Yesterday I played in my usual Monday game. It’s a stableford format tournament with a group called the Good Old Boys, full of guys ranging in age from their 50’s into their 90’s (no joke). Everybody competes against their previously established points average, so it smooths out the ability differences in the players.
The weather here in the Texas Hill Country was the same as it was at the HP Byron Nelson Championship over the weekend – hot with a screaming wind. We had gusts to 35 or 40 mph with a steady wind of at least 15. It was a tough day to shoot a better than average round, and we all had fun joking about how this kind of weather gave even the pros a lot of trouble. The day was full of “It was fun seeing those guys have to contend with what we have to play in,” etc.
The book Paper Tiger, by Tom Coyne, is a nice antidote whenever you go too far down the road of comparing your game to the pros.
Coyne was a good junior golfer who didn’t play seriously for quite a while and then decided to spend a year rehabbing his game and trying to make it through Q-School. The book recounts his up and down year, in which he reportedly played 5,418 holes, spent forever on the range, dropped his handicap to a +.4, and lost over 26 pounds while getting fit. All this was in 2003-2004, before Malcolm Gladwell popularized the 10,000 hours of effort to get to expert theory. Gladwell’s theory’s application to golf got some attention here, and is being tested by golfer Dan McLaughlin now.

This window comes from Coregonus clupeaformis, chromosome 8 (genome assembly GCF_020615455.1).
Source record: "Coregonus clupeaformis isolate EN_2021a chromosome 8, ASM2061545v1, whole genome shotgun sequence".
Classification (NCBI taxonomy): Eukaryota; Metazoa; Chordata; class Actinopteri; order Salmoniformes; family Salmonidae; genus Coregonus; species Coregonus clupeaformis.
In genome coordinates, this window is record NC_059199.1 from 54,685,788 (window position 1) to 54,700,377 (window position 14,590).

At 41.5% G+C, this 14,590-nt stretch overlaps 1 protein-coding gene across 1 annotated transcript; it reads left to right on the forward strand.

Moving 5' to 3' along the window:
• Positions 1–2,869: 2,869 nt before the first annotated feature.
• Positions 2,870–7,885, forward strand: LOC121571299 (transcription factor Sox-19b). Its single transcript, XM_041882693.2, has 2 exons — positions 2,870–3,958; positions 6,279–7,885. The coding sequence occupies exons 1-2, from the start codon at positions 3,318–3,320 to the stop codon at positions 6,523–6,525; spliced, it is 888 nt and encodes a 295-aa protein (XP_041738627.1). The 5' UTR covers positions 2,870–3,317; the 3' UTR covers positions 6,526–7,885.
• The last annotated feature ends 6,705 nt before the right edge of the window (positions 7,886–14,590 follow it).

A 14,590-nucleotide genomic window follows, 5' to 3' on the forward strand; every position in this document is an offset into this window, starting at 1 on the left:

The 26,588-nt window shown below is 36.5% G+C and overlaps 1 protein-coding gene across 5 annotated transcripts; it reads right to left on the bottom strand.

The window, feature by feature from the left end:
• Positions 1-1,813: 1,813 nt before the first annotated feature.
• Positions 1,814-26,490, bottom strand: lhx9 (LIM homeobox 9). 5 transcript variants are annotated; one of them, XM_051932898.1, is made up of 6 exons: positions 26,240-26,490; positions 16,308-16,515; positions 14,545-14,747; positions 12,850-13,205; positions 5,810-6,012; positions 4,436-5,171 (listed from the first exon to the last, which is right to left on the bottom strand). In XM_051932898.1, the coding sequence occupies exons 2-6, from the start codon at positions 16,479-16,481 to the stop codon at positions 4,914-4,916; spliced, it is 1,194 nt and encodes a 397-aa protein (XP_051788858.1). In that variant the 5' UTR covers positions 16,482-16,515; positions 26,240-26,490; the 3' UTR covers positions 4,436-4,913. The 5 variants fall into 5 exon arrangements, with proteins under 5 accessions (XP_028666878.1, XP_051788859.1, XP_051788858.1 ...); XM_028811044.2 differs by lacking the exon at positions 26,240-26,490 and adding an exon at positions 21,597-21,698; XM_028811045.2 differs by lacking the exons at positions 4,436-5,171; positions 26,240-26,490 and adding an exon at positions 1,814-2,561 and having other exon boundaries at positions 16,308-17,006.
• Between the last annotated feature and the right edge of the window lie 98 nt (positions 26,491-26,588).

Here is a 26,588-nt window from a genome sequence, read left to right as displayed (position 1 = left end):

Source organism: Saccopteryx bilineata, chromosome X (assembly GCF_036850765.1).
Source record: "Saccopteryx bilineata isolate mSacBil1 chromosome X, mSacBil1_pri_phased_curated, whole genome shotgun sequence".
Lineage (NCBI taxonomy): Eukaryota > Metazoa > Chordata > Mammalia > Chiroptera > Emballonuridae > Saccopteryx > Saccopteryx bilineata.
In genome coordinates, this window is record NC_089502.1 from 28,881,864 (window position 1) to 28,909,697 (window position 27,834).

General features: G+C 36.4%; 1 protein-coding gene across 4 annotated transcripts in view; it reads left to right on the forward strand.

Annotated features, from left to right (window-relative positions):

Paper Tiger is an entertaining tale of Coyne’s experiences, and all golfers will find themselves identifying with his successes, failures, and collapses at critical moments. He finally can’t get into the PGA Q-School because of his lack of tournament experience, but he plays in the Canadian and Australasian Q-Schools. At the end, it’s a nice commentary on golf being about the journey rather than the destination, about the play rather than the score.
And if you ever start to think that you might be able to play with the big boys, read this book and call me in the morning.